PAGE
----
Full TGIF Record # 120894
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Web URL(s):http://usgatero.msu.edu/v06/n01.pdf
    Last checked: 02/07/2007
    Requires: PDF Reader
Publication Type:
Author(s):Semlitsch, Raymond D.; Boone, Michelle D.; Bodie, J. Russell
Author Affiliation:Semlitsch: Curators' Professor, Division of Biological Sciences, University of Missouri, Columbia, Missouri; Boone: Assistant Professor, Department of Zoology, Miami University, Oxford, Ohio; Bodie: Scientist and Project Manager, Audubon International, Pawleys Island, South Carolina
Title:Golf courses could bolster amphibian communities
Source:USGA Turfgrass and Environmental Research Online. Vol. 6, No. 1, January 1 2007, p. [1-16].
# of Pages:18
Publishing Information:Far Hills, NJ: United States Golf Association, Green Section
Keywords:TIC Keywords: Lissamphibia; Golf courses in the environment; Habitats; Aquatic environment; Wetlands; Wildlife; Biodiversity; Nature conservation
Abstract/Contents:"Golf courses have the potential to serve as santuaries for amphibians, and other wildlife species. However, design and management must focus on biological needs of amphibians, including aquatic breeding habitats, terrestrial core habitats surrounding wetlands, complementation of aquatic and terrestrial habitats, and connectivity among wetlands. For aquatic habitats, we recommend that fish be eliminated and that a diversity of pond types be created or maintained to mimic natural wetlands in the region. Aquatic habitats must also be buffered from chemical runoffs by using BMP and IMPs, and be monitored for effectiveness. For terrestrial habitats, we recommend that all wetlands be surrounded by a core habitat of forest and native grasses or a combination extending 150-300 meters from the water and uninterrupted by barriers such as roads. Terrestrial connectivity of wetlands is essential for overland movement of amphibians, recolonization, and for long-term persistence of populations. Education and outreach with local, regional, and national groups on amphibians and golf is essential to staying informed, modifying management strategies, and maximizing the benefit to humans and wildlife. If recommendations detailed in this paper are taken seriously, we strongly believe that golf courses can become a place where amphibians can thrive, regional diversity can be bolstered, and amphibians can become a sentinel for a healthy ecosystem."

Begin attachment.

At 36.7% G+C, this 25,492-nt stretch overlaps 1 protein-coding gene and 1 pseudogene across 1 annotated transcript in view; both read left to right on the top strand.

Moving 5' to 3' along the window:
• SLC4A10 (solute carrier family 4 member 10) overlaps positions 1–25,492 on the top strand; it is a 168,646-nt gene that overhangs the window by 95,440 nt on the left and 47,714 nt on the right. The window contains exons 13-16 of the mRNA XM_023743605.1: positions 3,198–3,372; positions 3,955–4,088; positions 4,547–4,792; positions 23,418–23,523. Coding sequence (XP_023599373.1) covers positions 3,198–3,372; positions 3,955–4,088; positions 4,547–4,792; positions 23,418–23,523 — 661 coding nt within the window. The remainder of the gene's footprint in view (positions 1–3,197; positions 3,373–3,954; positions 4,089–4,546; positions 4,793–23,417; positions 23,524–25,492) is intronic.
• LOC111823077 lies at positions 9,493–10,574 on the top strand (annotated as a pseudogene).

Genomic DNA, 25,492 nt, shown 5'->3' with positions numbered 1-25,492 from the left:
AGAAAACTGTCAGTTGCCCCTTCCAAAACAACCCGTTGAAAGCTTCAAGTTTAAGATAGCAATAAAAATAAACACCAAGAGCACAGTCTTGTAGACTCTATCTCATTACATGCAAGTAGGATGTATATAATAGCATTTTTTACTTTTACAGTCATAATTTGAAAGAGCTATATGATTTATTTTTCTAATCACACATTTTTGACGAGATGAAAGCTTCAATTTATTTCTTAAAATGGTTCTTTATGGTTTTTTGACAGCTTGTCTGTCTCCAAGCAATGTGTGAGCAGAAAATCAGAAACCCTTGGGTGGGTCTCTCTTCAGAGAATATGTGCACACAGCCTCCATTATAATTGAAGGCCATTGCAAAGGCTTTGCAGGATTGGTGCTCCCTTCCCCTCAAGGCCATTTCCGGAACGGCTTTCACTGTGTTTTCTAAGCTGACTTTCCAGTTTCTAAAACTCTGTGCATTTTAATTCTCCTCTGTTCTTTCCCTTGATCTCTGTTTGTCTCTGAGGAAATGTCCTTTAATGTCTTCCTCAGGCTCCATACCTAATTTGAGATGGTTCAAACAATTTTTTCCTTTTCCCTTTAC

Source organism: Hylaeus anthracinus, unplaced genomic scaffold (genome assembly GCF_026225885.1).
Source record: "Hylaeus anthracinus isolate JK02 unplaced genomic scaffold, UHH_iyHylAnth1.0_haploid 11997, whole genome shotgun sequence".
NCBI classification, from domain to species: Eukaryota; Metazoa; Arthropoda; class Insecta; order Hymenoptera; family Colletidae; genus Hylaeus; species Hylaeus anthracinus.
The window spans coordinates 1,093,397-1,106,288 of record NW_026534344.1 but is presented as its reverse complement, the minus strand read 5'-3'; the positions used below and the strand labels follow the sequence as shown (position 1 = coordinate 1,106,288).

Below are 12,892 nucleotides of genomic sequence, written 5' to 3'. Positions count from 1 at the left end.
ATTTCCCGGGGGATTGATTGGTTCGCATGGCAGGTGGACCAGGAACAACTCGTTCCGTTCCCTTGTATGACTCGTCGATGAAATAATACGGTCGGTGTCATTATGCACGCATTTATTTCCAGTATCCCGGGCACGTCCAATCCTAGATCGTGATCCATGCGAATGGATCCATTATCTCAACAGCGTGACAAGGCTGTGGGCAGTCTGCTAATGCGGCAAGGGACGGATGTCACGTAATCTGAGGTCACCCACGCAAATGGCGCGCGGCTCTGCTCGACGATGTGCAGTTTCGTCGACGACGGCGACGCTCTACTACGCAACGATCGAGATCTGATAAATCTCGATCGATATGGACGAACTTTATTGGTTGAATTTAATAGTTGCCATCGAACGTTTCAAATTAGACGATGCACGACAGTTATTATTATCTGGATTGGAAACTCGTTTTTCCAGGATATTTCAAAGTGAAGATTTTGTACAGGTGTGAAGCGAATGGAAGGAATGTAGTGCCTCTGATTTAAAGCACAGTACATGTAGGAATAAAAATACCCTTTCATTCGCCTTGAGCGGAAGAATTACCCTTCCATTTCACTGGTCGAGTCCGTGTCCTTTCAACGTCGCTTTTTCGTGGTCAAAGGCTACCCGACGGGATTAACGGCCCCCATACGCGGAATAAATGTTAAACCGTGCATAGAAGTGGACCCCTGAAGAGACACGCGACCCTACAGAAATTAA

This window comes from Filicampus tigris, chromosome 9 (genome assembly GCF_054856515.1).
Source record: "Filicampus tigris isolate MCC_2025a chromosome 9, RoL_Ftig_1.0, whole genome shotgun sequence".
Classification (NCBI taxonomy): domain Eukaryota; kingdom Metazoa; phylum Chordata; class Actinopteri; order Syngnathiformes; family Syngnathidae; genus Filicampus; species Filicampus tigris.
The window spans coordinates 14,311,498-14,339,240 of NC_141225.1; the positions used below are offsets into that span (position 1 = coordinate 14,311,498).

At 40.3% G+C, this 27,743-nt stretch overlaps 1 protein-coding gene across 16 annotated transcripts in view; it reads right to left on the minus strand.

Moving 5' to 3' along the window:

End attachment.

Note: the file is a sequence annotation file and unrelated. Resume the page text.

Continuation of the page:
See Also:See also related article "Using golf courses to bolster amphibian communities: University of Missouri scientists provide amphibian management guidelines for ecologically minded superintendents" USGA Green Section Record, 45(4) July-August 2007, R=125410 R=125410

See also related article "Bolstering amphibian communities on golf courses" 76(4) April 2008 p. 111-118 R=134975 R=134975
See Also:Other Reports from this USGA research project: 2003-28-269
Note:Reprint appears in Sustainable Golf Campaign Blog, December 29 2008, p. [1]
Summary as abstract
Includes sidebar, "Recommendations for bolstering amphibians on golf courses", p. 11
Pictures, color
ASA/CSSA/SSSA Citation (Crop Science-Like - may be incomplete):
Semlitsch, R. D., M. D. Boone, and J. R. Bodie. 2007. Golf courses could bolster amphibian communities. USGA Turfgrass Environ. Res. Online. 6(1):p. [1-16].
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    Last checked: 02/07/2007
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MSU catalog number: SB 433 .A1 A65 [online]
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